For sharing the finished product, Wi-Fi and Bluetooth cam play their part in this role with the ability to support file transfer to a computer or mobile device. A Wi-Fi setup may also allow the camera to exploit DLNA or Miracast setups to allow one to show the pictures on to a large TV screen. In some cases, a camera may have integrated support for file-share, photo-share or social-network functionality thus using the Wi-Fi or Bluetooth technology simply to upload the pictures or footage.

Electromechanical door locks

These devices, especially the “smart locks” that are starting to appear on the market, could benefit from the SDIO technology. For example, Assa Abloy offers a tubular deadbolt under the Yale and Lockwood brands which supports a “dual-mode” entry system where you can either enter a user code on a touchpad or use the regular key to open it. This deadbolt also has support for a “home automation” network module based on either Zigbee or Z-Wave technology, something that can be achieved by the user sliding that module in to the inside unit to integrate this deadbolt with a home-automation system.

Here, an SDIO slot in the interior unit in these locks can offer this kind of extended functionality. For example, a Bluetooth LE (Bluetooth Smart) SDIO card could make these locks work with platform-based smartphones or a Wi-Fi, Zigbee or Z-Wave SDIO card could integrate them with cloud-based monitoring and management services.

Similarly, this could come in handy with other usage classes like hotels.where, for example, Bluetooth could allow the card-based door lock to become part of the device ecosystem in the guest room. Here, this could be used to reset heating, alarm times, etc to a default setting when a new guest enters the room or implement Bluetooth Beacon technology to add value to conference settings.

Embroidery sewing machines

The premium “embroidery” sewing machines could implement an SDIO slot in order to allow the user to add Wi-Fi or Bluetooth functionality to these units. This would come in handy with firmware updates or to allow the user to upload patterns and OpenType fonts to these machines for use with particular embroidery and monogramming projects.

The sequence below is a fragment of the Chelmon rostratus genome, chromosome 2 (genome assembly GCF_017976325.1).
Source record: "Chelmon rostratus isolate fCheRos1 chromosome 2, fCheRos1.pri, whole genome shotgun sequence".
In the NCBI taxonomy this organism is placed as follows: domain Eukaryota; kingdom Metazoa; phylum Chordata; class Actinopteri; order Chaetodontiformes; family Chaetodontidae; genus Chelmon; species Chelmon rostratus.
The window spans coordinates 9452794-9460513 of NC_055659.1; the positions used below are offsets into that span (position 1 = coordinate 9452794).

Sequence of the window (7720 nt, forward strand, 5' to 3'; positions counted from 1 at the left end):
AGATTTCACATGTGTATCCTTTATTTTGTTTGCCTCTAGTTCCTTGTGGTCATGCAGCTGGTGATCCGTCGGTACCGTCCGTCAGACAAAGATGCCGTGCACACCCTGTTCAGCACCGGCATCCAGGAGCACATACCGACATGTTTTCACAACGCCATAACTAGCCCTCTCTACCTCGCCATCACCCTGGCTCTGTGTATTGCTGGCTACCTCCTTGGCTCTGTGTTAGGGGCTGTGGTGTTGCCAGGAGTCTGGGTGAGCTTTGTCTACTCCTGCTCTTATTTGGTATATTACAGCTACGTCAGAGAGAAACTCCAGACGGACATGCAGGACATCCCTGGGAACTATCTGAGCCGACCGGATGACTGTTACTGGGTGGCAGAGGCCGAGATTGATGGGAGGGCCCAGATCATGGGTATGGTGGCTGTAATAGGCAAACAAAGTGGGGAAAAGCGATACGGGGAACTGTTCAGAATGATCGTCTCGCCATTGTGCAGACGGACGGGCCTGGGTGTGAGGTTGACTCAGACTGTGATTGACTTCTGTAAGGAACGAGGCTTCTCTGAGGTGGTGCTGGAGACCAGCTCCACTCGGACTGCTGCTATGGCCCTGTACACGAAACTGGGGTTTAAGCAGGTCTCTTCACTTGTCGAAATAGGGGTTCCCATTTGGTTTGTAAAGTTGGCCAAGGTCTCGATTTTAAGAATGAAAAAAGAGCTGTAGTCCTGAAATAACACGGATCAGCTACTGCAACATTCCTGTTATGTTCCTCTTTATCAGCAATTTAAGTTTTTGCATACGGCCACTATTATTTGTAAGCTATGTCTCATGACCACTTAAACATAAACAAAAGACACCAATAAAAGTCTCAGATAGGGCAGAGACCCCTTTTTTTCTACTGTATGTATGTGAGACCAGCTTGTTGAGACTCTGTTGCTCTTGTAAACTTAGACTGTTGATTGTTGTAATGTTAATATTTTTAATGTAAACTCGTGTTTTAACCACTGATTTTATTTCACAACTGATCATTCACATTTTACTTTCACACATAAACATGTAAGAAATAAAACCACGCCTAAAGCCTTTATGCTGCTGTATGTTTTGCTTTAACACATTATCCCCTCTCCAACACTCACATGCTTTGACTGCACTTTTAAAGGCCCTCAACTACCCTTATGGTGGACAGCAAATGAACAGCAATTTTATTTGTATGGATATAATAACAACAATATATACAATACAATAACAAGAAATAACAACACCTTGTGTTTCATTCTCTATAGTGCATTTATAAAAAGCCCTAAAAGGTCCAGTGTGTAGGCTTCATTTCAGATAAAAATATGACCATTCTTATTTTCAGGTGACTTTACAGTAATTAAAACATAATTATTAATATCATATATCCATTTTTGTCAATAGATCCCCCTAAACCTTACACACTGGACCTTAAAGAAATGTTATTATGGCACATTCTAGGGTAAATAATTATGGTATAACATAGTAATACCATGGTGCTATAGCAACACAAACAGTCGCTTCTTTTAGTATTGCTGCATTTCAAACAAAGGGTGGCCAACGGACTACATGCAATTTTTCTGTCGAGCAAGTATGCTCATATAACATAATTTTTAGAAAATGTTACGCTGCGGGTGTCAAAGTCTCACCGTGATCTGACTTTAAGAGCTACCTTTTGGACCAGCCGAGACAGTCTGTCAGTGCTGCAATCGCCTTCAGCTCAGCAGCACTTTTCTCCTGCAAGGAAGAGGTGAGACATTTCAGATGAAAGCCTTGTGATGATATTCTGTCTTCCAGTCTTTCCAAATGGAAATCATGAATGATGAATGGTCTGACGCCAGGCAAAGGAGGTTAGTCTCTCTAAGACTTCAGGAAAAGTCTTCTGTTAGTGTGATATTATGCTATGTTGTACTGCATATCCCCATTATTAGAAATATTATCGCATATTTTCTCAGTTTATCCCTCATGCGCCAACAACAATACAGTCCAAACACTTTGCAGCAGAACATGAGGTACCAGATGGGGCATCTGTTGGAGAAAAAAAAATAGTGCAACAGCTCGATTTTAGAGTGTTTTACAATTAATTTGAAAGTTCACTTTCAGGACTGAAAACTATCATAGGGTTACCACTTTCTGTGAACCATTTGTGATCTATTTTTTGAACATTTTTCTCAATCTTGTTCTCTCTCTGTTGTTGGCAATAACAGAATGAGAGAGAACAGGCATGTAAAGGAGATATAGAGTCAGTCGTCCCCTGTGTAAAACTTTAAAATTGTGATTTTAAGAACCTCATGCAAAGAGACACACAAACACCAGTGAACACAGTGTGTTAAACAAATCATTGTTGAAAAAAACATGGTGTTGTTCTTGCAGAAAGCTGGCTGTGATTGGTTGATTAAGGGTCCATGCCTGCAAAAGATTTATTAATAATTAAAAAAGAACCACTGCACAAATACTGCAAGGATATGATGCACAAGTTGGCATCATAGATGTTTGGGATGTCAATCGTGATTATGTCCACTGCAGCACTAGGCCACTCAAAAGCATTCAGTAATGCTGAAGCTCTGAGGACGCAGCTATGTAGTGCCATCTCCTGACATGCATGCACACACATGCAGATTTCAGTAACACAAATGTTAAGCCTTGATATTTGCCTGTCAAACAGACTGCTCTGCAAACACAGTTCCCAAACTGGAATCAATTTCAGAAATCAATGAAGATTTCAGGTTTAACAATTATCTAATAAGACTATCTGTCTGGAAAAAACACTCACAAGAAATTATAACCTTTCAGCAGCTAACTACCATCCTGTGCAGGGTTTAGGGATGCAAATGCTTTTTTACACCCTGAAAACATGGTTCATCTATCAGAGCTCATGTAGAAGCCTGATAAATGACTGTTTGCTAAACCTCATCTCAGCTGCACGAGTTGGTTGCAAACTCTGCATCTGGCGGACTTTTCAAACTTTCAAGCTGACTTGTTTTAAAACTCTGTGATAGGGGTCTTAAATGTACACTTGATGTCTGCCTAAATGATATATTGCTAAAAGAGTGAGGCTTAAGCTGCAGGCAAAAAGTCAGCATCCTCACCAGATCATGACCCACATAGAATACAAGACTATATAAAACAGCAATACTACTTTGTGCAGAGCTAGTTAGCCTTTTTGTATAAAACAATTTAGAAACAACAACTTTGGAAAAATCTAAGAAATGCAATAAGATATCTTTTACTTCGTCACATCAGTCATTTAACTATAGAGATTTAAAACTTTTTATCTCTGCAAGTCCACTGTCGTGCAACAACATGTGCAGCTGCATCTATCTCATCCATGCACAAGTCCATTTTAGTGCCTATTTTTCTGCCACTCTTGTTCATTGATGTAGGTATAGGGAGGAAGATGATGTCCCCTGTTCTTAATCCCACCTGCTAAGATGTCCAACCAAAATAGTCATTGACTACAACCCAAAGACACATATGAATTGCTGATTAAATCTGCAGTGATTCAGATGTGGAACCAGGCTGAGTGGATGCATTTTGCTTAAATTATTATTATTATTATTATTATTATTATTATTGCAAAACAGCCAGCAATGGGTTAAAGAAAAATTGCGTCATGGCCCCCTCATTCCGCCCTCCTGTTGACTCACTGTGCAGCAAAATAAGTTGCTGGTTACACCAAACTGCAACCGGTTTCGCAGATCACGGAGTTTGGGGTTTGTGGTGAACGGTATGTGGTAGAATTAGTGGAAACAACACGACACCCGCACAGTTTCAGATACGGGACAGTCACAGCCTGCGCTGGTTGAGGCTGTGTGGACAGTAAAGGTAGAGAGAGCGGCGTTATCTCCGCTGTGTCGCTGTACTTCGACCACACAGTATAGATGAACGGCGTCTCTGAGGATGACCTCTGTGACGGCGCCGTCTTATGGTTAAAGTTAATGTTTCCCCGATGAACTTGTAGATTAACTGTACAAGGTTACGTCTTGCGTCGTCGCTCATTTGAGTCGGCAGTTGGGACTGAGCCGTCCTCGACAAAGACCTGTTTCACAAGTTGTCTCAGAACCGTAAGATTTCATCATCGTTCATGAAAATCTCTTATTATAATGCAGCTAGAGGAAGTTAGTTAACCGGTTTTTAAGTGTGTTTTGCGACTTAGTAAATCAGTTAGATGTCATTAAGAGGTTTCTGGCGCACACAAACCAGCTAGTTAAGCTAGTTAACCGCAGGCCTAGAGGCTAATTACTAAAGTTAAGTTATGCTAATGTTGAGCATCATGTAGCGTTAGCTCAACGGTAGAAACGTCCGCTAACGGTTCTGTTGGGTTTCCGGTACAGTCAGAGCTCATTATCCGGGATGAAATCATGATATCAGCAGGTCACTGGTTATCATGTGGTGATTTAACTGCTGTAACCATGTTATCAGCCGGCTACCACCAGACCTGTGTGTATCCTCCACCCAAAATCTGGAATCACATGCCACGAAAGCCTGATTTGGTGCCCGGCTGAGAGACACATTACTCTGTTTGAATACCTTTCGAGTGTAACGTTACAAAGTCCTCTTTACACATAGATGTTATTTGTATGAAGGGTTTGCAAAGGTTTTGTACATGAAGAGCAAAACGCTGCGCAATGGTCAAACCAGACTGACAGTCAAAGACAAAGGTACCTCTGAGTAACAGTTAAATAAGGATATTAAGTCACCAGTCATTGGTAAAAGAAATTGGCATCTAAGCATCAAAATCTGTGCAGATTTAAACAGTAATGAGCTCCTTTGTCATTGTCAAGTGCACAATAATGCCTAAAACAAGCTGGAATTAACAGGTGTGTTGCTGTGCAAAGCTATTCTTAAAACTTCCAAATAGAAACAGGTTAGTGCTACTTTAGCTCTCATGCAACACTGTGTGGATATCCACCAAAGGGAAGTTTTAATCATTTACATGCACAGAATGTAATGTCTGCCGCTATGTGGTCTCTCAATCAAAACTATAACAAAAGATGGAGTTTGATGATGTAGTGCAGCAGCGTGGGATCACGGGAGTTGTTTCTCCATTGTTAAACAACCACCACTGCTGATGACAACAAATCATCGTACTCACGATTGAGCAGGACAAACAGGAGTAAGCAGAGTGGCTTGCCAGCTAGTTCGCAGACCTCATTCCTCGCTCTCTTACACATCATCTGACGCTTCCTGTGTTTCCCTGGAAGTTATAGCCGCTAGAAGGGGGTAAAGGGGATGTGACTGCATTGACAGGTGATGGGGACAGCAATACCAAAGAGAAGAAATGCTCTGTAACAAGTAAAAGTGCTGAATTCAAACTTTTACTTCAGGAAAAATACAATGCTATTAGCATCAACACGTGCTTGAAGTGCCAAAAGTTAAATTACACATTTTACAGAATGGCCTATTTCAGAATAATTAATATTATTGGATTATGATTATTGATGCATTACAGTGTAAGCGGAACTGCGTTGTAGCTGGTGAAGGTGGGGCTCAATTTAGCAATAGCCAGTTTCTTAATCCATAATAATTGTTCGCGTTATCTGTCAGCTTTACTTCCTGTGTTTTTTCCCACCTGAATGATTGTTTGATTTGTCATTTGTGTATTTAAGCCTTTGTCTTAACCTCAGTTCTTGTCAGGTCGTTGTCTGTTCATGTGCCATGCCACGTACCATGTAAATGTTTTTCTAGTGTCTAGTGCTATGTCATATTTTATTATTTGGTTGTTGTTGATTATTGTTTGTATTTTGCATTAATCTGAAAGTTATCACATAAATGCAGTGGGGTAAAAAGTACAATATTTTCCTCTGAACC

This latter application comes in to its own as the manufacturers supply “CAD” software with these machines so that people can create their own unique embroidery designs for their special projects.

Here, the SDIO cards could work as a way to network-enable these machines to work with the computer software and the home network.

Large and small household appliances

Companies who sell advanced household appliances and HVAC equipment could use SDIO to add some form of network connectivity after the appliance is installed. Here, the user can be encouraged to see these appliances, which have a service life of at least 7 years if not more, as being future-proof and able to answer current needs and expectations.

This is more so as these appliances move towards “app-cessory” operation where extra functionality is added to these devices courtesy of mobile-platform apps. Similarly, some manufacturers implement this kind of technology to communicate operating information to other appliances. An example of this is some GE washing machines and clothes dryers recently sold to the US market use a wireless link to transmit information about the load just washed to the dryer so that an optimum drying cycle for that load can be determined by that appliance.

This could benefit people who buy mid-tier appliances that are enabled for this kind of connectivity but purchase the SDIO modules and install these modules in the appliances themselves as they see fit.


The SDIO expansion standard can be valued as a option for adding connectivity to the Internet Of Things, whether at the point of purchase or at a later date. It also preserves a highly-integrated fit and finish for the application before and after the upgrade.